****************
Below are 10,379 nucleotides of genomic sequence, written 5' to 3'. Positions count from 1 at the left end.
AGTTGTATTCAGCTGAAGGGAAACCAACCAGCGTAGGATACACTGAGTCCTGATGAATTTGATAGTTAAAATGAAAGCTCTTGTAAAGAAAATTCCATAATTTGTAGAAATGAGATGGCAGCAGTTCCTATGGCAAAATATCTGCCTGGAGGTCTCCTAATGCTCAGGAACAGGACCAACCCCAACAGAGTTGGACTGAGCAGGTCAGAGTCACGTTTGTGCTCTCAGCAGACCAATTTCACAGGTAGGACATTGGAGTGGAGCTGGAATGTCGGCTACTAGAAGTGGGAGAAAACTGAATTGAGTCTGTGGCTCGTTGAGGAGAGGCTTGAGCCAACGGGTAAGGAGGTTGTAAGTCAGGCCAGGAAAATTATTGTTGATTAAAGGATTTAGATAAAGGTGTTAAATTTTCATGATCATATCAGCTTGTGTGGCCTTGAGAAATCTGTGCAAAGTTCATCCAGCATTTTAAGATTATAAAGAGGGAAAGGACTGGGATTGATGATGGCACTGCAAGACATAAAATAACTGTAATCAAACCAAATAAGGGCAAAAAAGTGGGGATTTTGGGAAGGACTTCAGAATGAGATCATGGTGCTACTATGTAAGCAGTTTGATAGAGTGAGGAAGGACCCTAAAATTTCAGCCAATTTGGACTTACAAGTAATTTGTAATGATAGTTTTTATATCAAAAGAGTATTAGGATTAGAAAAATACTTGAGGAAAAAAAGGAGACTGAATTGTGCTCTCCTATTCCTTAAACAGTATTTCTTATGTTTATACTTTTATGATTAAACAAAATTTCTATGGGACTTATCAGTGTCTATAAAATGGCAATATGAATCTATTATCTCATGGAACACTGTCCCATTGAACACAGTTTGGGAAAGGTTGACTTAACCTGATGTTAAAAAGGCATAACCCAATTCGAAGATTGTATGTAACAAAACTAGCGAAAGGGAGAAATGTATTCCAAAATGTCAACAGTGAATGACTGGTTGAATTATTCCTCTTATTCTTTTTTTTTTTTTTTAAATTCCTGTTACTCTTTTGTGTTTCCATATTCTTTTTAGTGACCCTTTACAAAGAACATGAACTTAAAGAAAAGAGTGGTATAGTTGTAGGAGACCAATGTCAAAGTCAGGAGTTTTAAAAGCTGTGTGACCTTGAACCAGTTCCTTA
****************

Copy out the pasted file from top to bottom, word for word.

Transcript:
Below are 10,379 nucleotides of genomic sequence, written 5' to 3'. Positions count from 1 at the left end.
AGTTGTATTCAGCTGAAGGGAAACCAACCAGCGTAGGATACACTGAGTCCTGATGAATTTGATAGTTAAAATGAAAGCTCTTGTAAAGAAAATTCCATAATTTGTAGAAATGAGATGGCAGCAGTTCCTATGGCAAAATATCTGCCTGGAGGTCTCCTAATGCTCAGGAACAGGACCAACCCCAACAGAGTTGGACTGAGCAGGTCAGAGTCACGTTTGTGCTCTCAGCAGACCAATTTCACAGGTAGGACATTGGAGTGGAGCTGGAATGTCGGCTACTAGAAGTGGGAGAAAACTGAATTGAGTCTGTGGCTCGTTGAGGAGAGGCTTGAGCCAACGGGTAAGGAGGTTGTAAGTCAGGCCAGGAAAATTATTGTTGATTAAAGGATTTAGATAAAGGTGTTAAATTTTCATGATCATATCAGCTTGTGTGGCCTTGAGAAATCTGTGCAAAGTTCATCCAGCATTTTAAGATTATAAAGAGGGAAAGGACTGGGATTGATGATGGCACTGCAAGACATAAAATAACTGTAATCAAACCAAATAAGGGCAAAAAAGTGGGGATTTTGGGAAGGACTTCAGAATGAGATCATGGTGCTACTATGTAAGCAGTTTGATAGAGTGAGGAAGGACCCTAAAATTTCAGCCAATTTGGACTTACAAGTAATTTGTAATGATAGTTTTTATATCAAAAGAGTATTAGGATTAGAAAAATACTTGAGGAAAAAAAGGAGACTGAATTGTGCTCTCCTATTCCTTAAACAGTATTTCTTATGTTTATACTTTTATGATTAAACAAAATTTCTATGGGACTTATCAGTGTCTATAAAATGGCAATATGAATCTATTATCTCATGGAACACTGTCCCATTGAACACAGTTTGGGAAAGGTTGACTTAACCTGATGTTAAAAAGGCATAACCCAATTCGAAGATTGTATGTAACAAAACTAGCGAAAGGGAGAAATGTATTCCAAAATGTCAACAGTGAATGACTGGTTGAATTATTCCTCTTATTCTTTTTTTTTTTTTTTAAATTCCTGTTACTCTTTTGTGTTTCCATATTCTTTTTAGTGACCCTTTACAAAGAACATGAACTTAAAGAAAAGAGTGGTATAGTTGTAGGAGACCAATGTCAAAGTCAGGAGTTTTAAAAGCTGTGTGACCTTGAACCAGTTCCTTA